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In the age of digital photography, a group of Carolina students are sticking to the art’s roots and working in a darkroom. (video by Johnny Andrews, UNC Communications)

In an era when photographs made with cellphones and digital cameras have become the norm, some Carolina students have chosen to embrace the art form’s more analog past.

In the “Darkroom Photography” course, taught by assistant professor Gesche Würfel, students use older cameras that require film to operate and spend hours tucked away in the Hanes Art Center darkroom to make their photos come to life.

Offered through the College of Arts & Sciences, the course allows students to express their creativity through a format that many have forgotten.

“I prefer film photography to digital because the process is very different,” said rising senior Julia Klein, a studio art major. “I really get a chance to slow down and I realize that I take very different types of photos on film than versus digital.”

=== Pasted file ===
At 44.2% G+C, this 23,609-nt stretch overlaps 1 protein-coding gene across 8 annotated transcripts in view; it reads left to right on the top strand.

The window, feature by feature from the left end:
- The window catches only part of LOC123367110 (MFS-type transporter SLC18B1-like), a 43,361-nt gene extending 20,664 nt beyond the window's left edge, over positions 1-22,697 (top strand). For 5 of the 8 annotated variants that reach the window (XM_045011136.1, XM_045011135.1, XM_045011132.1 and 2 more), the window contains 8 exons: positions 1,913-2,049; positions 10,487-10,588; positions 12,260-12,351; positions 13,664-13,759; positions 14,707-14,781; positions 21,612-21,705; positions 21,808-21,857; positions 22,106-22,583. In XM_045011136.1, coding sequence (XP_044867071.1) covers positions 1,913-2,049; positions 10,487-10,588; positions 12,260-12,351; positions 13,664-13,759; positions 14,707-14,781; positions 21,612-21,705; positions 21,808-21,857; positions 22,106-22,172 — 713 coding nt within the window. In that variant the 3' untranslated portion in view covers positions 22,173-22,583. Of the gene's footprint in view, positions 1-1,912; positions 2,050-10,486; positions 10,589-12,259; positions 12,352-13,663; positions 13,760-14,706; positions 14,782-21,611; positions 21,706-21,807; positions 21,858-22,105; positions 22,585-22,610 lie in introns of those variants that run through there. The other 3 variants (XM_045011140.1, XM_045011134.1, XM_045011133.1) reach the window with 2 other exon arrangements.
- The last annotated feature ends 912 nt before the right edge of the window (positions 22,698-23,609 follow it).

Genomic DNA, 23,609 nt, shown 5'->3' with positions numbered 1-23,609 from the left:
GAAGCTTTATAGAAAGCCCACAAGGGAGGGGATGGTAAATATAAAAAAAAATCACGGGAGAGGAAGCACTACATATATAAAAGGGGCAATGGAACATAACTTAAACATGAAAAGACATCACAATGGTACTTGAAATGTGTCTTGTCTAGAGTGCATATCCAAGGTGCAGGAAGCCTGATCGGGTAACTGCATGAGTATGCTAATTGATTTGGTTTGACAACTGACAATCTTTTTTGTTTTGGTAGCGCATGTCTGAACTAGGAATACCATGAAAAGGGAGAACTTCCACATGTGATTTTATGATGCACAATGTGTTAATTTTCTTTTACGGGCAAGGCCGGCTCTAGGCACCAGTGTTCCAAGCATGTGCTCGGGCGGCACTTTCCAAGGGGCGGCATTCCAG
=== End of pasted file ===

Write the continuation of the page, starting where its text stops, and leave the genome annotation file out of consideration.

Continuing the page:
Many students find that hands-on approach of slowing down and thinking more critically about every image they take to be a rewarding experience.

“I took this class to expand my understanding and perspective on photography and, since I’ve been in it, I’ve really enjoyed the process,” Klein said. “There’s much more gratification when [a film print] comes out. You have gone through so many steps by that point that you just really love it and care for it more than a digital photo.”

Story and video by Johnny Andrews, UNC Communications

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